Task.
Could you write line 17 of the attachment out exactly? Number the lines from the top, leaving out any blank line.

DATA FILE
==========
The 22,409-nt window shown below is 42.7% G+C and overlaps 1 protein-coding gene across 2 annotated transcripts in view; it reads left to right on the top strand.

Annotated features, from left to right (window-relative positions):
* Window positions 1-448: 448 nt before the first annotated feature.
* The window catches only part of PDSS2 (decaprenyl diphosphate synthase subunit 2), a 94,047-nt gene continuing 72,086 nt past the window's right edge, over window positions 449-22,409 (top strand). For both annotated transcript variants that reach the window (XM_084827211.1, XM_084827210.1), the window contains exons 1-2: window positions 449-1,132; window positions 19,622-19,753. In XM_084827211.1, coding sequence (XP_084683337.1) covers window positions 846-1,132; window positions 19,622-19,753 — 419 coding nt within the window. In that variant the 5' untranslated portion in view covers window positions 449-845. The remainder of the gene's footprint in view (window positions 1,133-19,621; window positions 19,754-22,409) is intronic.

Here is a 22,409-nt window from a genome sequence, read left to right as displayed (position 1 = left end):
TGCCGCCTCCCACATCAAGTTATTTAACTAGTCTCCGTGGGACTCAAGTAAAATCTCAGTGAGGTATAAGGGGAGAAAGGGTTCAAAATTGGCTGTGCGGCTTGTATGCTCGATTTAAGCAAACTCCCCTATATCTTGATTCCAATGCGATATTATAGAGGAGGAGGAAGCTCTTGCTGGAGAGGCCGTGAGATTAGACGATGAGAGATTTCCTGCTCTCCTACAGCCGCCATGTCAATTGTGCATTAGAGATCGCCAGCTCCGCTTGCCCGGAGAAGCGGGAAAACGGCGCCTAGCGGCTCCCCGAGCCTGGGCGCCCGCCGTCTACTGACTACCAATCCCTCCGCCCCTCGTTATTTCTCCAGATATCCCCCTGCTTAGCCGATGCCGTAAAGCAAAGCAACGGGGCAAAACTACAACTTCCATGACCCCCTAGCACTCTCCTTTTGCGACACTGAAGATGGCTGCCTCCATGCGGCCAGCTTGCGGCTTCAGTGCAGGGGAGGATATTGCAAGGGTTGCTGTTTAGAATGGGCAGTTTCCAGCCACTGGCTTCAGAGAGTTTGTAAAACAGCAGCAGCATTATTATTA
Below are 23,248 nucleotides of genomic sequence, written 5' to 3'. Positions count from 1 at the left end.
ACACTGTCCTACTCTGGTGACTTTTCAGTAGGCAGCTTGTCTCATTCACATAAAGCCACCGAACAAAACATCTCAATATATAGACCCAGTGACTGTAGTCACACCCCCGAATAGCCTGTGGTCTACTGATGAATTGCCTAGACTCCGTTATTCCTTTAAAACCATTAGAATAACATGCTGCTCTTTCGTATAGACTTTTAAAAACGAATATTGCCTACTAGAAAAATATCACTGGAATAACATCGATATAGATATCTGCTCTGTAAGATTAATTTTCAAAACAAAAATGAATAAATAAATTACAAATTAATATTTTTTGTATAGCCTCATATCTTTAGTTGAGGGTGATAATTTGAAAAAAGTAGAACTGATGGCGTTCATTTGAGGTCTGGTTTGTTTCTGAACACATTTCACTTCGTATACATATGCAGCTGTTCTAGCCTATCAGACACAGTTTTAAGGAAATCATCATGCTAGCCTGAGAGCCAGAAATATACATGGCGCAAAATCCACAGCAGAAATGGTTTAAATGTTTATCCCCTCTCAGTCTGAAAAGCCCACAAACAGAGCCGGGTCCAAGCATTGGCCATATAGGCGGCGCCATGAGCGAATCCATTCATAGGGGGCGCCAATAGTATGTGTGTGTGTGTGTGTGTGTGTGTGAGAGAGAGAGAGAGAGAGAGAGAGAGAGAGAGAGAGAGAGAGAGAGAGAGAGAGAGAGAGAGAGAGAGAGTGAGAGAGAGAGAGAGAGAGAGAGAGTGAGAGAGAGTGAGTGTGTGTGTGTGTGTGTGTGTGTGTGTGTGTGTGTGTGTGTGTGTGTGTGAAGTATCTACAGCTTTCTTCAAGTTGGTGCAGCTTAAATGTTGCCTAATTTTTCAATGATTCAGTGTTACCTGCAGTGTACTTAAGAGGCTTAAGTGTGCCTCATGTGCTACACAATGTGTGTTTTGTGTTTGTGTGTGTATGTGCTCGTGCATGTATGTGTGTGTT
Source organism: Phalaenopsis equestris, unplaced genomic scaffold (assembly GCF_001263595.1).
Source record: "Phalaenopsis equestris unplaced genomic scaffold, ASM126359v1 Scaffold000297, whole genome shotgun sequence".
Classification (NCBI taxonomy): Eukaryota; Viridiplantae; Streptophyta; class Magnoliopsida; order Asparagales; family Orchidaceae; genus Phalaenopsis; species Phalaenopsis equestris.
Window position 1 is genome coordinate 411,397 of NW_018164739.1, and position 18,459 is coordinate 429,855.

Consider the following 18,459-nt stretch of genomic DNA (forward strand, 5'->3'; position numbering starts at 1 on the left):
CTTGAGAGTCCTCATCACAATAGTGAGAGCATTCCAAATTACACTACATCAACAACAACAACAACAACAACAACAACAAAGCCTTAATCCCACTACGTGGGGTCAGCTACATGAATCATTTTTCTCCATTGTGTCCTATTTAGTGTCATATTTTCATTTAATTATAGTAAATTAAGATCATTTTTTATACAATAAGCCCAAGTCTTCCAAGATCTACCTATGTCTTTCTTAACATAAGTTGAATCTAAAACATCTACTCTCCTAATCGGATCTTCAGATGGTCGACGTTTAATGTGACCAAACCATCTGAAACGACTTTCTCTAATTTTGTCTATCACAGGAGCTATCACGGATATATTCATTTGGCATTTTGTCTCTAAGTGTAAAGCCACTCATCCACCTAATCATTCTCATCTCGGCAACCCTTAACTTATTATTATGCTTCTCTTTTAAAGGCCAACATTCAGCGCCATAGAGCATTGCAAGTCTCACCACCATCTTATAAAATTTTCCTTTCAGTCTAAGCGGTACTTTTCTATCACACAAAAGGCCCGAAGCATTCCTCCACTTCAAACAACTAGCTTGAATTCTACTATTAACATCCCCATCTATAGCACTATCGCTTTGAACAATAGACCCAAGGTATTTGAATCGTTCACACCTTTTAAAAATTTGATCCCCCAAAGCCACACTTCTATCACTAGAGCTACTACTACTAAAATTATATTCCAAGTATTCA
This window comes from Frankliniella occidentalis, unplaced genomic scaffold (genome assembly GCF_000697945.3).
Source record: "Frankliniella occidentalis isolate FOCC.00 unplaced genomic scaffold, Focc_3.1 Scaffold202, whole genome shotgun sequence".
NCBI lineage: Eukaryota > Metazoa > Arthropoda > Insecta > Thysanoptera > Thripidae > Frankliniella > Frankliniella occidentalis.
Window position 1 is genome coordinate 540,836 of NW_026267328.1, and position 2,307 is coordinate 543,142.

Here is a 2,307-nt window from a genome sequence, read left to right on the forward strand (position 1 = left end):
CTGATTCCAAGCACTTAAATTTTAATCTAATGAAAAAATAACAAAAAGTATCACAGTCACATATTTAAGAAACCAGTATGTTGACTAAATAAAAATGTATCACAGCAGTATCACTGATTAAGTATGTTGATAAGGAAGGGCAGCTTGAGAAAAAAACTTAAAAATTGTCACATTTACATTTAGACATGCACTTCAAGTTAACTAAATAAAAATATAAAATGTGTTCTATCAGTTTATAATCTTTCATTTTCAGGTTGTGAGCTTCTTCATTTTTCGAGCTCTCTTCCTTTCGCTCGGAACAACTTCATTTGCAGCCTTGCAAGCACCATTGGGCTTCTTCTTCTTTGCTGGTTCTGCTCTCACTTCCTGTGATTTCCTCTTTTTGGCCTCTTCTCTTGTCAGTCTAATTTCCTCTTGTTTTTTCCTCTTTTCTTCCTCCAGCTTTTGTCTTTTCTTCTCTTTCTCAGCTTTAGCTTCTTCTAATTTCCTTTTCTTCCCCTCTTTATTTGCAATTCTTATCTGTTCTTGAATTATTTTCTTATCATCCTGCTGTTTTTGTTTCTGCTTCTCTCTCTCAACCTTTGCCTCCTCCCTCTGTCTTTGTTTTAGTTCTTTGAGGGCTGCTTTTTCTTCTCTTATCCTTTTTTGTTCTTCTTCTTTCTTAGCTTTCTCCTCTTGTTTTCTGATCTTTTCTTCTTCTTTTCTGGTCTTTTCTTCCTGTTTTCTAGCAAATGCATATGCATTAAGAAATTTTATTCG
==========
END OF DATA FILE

NCBI lineage: Eukaryota > Metazoa > Arthropoda > Insecta > Thysanoptera > Thripidae > Frankliniella > Frankliniella occidentalis.